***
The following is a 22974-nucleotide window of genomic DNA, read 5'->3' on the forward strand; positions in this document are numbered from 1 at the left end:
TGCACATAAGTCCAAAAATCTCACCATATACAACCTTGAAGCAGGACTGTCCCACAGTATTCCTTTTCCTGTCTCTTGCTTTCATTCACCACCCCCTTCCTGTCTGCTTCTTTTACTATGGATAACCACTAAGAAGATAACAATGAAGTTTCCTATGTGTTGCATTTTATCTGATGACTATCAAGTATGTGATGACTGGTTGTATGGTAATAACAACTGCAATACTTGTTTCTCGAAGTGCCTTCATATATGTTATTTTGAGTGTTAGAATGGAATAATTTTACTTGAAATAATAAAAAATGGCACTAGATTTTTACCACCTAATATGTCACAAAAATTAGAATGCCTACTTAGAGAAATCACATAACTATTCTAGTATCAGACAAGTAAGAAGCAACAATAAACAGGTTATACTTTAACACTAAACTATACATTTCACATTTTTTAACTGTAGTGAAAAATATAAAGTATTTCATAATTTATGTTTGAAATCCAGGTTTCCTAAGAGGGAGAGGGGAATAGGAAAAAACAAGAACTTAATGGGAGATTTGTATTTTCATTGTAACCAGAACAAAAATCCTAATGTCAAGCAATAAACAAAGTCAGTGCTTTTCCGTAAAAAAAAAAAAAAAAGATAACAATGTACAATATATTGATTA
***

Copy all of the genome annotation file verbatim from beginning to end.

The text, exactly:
The following is a 22974-nucleotide window of genomic DNA, read 5'->3' on the forward strand; positions in this document are numbered from 1 at the left end:
TGCACATAAGTCCAAAAATCTCACCATATACAACCTTGAAGCAGGACTGTCCCACAGTATTCCTTTTCCTGTCTCTTGCTTTCATTCACCACCCCCTTCCTGTCTGCTTCTTTTACTATGGATAACCACTAAGAAGATAACAATGAAGTTTCCTATGTGTTGCATTTTATCTGATGACTATCAAGTATGTGATGACTGGTTGTATGGTAATAACAACTGCAATACTTGTTTCTCGAAGTGCCTTCATATATGTTATTTTGAGTGTTAGAATGGAATAATTTTACTTGAAATAATAAAAAATGGCACTAGATTTTTACCACCTAATATGTCACAAAAATTAGAATGCCTACTTAGAGAAATCACATAACTATTCTAGTATCAGACAAGTAAGAAGCAACAATAAACAGGTTATACTTTAACACTAAACTATACATTTCACATTTTTTAACTGTAGTGAAAAATATAAAGTATTTCATAATTTATGTTTGAAATCCAGGTTTCCTAAGAGGGAGAGGGGAATAGGAAAAAACAAGAACTTAATGGGAGATTTGTATTTTCATTGTAACCAGAACAAAAATCCTAATGTCAAGCAATAAACAAAGTCAGTGCTTTTCCGTAAAAAAAAAAAAAAAAGATAACAATGTACAATATATTGATTA